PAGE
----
Author: Shabnam Nasimi
Growing up in a family that fled the Taliban in Afghanistan for the UK in 1999, I learned the harsh reality of inequality that existed at a very young age, particularly for women. Had my parents not decided to leave the country, I’m certain that I would have been forced into marriage – and would not have had an education, or the chance to work and now involve myself in politics, as I do today.
My parents’ biggest hope was that their four children could live in a society in which there was opportunity – in which your colour, race or identity did not matter, and where there was equality for all. I was raised in a family that truly appreciated the freedoms we have in the UK – freedoms that people die fighting for around the world today.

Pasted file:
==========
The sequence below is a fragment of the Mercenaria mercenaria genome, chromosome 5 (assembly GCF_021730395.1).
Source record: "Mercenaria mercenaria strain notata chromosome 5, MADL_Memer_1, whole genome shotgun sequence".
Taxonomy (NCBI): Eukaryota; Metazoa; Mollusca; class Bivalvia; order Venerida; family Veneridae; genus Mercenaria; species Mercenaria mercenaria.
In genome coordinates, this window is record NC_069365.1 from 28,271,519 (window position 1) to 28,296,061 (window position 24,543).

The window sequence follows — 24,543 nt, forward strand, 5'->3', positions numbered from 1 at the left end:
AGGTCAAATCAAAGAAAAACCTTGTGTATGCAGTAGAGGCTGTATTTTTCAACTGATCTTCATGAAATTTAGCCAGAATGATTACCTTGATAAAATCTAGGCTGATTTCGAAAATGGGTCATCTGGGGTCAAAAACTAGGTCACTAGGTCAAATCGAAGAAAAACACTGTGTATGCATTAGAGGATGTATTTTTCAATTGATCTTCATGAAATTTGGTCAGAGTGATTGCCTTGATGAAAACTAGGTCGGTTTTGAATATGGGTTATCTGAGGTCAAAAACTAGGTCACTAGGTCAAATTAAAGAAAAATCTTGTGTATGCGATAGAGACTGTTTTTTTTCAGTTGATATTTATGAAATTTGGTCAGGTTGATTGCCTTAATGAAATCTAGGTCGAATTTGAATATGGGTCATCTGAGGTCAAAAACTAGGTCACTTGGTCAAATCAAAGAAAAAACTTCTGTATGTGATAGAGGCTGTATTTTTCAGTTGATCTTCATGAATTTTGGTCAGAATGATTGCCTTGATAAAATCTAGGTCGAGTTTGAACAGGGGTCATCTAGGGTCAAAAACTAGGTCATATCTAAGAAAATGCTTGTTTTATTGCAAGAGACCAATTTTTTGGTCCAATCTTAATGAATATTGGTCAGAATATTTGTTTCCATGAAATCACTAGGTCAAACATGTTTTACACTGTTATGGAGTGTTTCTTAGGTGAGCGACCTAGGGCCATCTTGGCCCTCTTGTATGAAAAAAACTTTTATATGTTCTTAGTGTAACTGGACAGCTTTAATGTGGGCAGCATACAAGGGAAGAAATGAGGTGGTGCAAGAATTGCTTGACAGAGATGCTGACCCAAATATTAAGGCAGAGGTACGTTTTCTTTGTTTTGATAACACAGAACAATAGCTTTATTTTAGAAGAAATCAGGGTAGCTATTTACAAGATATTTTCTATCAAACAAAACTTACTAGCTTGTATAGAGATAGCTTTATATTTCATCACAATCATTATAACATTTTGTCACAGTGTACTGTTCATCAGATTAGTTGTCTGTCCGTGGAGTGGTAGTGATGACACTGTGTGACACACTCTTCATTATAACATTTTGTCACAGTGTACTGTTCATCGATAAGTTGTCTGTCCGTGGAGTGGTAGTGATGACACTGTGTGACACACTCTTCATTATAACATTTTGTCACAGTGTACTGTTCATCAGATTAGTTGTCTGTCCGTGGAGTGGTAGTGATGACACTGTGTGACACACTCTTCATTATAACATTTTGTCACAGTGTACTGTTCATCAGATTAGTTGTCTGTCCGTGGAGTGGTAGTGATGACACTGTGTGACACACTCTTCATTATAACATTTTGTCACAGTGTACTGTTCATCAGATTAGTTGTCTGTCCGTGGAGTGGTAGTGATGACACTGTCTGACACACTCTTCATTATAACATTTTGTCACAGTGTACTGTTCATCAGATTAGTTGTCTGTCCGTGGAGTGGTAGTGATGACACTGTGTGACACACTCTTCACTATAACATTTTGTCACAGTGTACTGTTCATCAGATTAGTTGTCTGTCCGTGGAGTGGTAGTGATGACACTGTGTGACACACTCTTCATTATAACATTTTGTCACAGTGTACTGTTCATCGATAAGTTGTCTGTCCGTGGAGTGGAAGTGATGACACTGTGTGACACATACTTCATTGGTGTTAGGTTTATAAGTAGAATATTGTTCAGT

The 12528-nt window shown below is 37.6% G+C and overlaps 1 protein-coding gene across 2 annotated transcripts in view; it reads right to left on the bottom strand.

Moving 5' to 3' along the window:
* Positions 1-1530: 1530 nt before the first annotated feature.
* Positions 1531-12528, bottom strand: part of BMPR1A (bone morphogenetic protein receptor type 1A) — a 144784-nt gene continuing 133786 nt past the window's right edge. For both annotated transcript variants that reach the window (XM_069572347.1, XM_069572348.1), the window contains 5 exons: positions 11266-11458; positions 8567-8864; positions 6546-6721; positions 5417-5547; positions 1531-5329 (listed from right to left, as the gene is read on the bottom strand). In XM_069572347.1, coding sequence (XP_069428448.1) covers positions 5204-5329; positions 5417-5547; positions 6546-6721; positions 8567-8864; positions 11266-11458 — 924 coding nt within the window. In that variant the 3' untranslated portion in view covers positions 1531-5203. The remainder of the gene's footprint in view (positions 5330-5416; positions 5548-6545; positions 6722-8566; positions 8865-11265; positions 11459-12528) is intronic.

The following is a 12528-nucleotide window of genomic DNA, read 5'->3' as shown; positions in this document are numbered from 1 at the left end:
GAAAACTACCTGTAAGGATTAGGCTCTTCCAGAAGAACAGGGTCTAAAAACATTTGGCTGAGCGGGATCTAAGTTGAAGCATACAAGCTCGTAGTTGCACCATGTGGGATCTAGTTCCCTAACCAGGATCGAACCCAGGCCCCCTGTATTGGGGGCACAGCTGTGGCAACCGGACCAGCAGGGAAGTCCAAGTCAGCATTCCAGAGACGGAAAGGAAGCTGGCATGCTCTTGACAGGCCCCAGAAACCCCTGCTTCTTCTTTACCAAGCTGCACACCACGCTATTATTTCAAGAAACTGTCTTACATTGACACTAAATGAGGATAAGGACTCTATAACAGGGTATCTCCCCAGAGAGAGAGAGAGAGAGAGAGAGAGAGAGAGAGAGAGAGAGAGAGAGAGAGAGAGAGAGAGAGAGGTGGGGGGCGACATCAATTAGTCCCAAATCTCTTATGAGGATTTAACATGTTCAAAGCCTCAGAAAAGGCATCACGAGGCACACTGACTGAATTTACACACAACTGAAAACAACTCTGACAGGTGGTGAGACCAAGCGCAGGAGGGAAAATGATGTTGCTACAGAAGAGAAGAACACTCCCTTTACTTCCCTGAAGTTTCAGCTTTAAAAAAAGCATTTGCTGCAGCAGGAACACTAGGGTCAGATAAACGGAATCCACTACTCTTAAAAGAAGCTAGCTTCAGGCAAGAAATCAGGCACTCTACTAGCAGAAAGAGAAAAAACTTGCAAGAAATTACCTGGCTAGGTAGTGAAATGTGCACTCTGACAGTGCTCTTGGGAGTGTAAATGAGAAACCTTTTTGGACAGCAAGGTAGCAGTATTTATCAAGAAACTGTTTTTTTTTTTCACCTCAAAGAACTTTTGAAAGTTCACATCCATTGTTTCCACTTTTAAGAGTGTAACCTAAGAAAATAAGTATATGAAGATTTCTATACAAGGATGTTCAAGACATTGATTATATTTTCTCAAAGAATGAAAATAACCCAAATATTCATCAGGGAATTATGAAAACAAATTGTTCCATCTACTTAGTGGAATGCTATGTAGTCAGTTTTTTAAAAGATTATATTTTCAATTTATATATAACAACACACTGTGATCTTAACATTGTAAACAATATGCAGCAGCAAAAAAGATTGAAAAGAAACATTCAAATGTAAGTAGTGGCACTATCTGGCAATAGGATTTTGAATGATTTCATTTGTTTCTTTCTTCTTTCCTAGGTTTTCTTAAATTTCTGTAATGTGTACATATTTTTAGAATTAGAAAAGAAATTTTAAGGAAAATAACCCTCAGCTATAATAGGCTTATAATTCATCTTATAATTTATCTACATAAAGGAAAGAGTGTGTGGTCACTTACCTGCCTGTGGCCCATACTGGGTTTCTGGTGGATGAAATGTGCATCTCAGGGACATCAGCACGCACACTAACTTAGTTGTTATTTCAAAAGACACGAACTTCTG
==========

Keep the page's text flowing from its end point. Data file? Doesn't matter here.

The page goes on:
Looking back, I feel enormously blessed to have a purposeful father, who taught me the most valuable lesson in life: do not be defined by your gender, your identity or your surroundings, but take responsibility for your own destiny. He made me realise that I could hope for something different and better: a life defined by personal choice and rewarded by hard work. Little did I realise that this counter-cultural value system would pave the way for my journey to becoming a Conservative.
A few years after arriving here, my father set up a charity (the Afghanistan & Central Asian Association) to support people from refugee background integrate into British society, after realising how difficult it can be to navigate a new environment and society. He believed in the shared obligation of all communities to play an active role in tackling disadvantage and promoting equality of opportunities. He comes from one of the most underdeveloped countries in the world but, with the opportunities available to him in the UK, he was able to change the life of not only himself and his family, but thousands of other British citizens, giving something back to the country that welcomed him and gave him a home.